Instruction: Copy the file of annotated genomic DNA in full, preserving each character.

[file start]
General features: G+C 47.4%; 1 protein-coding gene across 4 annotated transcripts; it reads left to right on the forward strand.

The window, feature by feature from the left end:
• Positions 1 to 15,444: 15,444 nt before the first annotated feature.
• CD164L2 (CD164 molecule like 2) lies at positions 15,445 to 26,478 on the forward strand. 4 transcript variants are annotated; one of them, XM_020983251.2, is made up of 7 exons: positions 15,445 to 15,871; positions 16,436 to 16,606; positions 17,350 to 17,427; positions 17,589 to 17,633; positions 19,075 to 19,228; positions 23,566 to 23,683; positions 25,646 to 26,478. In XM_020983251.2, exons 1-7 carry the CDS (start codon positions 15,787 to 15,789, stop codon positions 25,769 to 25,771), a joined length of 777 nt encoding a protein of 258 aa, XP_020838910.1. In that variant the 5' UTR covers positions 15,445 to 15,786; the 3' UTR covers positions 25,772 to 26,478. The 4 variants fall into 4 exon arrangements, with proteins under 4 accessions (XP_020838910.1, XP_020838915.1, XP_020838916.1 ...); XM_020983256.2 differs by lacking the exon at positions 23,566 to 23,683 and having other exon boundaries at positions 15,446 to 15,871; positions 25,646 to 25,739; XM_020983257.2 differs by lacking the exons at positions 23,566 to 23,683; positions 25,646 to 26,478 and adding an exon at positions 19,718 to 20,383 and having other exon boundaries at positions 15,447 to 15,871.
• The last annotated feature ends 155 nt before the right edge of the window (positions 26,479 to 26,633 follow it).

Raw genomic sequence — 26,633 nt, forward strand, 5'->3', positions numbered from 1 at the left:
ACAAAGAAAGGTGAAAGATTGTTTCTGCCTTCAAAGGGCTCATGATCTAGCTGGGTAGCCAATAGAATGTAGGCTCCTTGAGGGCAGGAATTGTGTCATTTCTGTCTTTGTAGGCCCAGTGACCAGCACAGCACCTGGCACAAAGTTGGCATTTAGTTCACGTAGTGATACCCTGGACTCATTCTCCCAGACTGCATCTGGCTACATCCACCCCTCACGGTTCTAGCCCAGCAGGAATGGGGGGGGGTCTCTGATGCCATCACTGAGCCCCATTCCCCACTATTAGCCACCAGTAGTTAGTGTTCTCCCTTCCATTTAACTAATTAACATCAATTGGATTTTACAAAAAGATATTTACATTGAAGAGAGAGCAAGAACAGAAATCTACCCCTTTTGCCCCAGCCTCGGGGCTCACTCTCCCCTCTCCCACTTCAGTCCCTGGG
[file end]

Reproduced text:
General features: G+C 47.4%; 1 protein-coding gene across 4 annotated transcripts; it reads left to right on the forward strand.

The window, feature by feature from the left end:
• Positions 1 to 15,444: 15,444 nt before the first annotated feature.
• CD164L2 (CD164 molecule like 2) lies at positions 15,445 to 26,478 on the forward strand. 4 transcript variants are annotated; one of them, XM_020983251.2, is made up of 7 exons: positions 15,445 to 15,871; positions 16,436 to 16,606; positions 17,350 to 17,427; positions 17,589 to 17,633; positions 19,075 to 19,228; positions 23,566 to 23,683; positions 25,646 to 26,478. In XM_020983251.2, exons 1-7 carry the CDS (start codon positions 15,787 to 15,789, stop codon positions 25,769 to 25,771), a joined length of 777 nt encoding a protein of 258 aa, XP_020838910.1. In that variant the 5' UTR covers positions 15,445 to 15,786; the 3' UTR covers positions 25,772 to 26,478. The 4 variants fall into 4 exon arrangements, with proteins under 4 accessions (XP_020838910.1, XP_020838915.1, XP_020838916.1 ...); XM_020983256.2 differs by lacking the exon at positions 23,566 to 23,683 and having other exon boundaries at positions 15,446 to 15,871; positions 25,646 to 25,739; XM_020983257.2 differs by lacking the exons at positions 23,566 to 23,683; positions 25,646 to 26,478 and adding an exon at positions 19,718 to 20,383 and having other exon boundaries at positions 15,447 to 15,871.
• The last annotated feature ends 155 nt before the right edge of the window (positions 26,479 to 26,633 follow it).

Raw genomic sequence — 26,633 nt, forward strand, 5'->3', positions numbered from 1 at the left:
ACAAAGAAAGGTGAAAGATTGTTTCTGCCTTCAAAGGGCTCATGATCTAGCTGGGTAGCCAATAGAATGTAGGCTCCTTGAGGGCAGGAATTGTGTCATTTCTGTCTTTGTAGGCCCAGTGACCAGCACAGCACCTGGCACAAAGTTGGCATTTAGTTCACGTAGTGATACCCTGGACTCATTCTCCCAGACTGCATCTGGCTACATCCACCCCTCACGGTTCTAGCCCAGCAGGAATGGGGGGGGGTCTCTGATGCCATCACTGAGCCCCATTCCCCACTATTAGCCACCAGTAGTTAGTGTTCTCCCTTCCATTTAACTAATTAACATCAATTGGATTTTACAAAAAGATATTTACATTGAAGAGAGAGCAAGAACAGAAATCTACCCCTTTTGCCCCAGCCTCGGGGCTCACTCTCCCCTCTCCCACTTCAGTCCCTGGG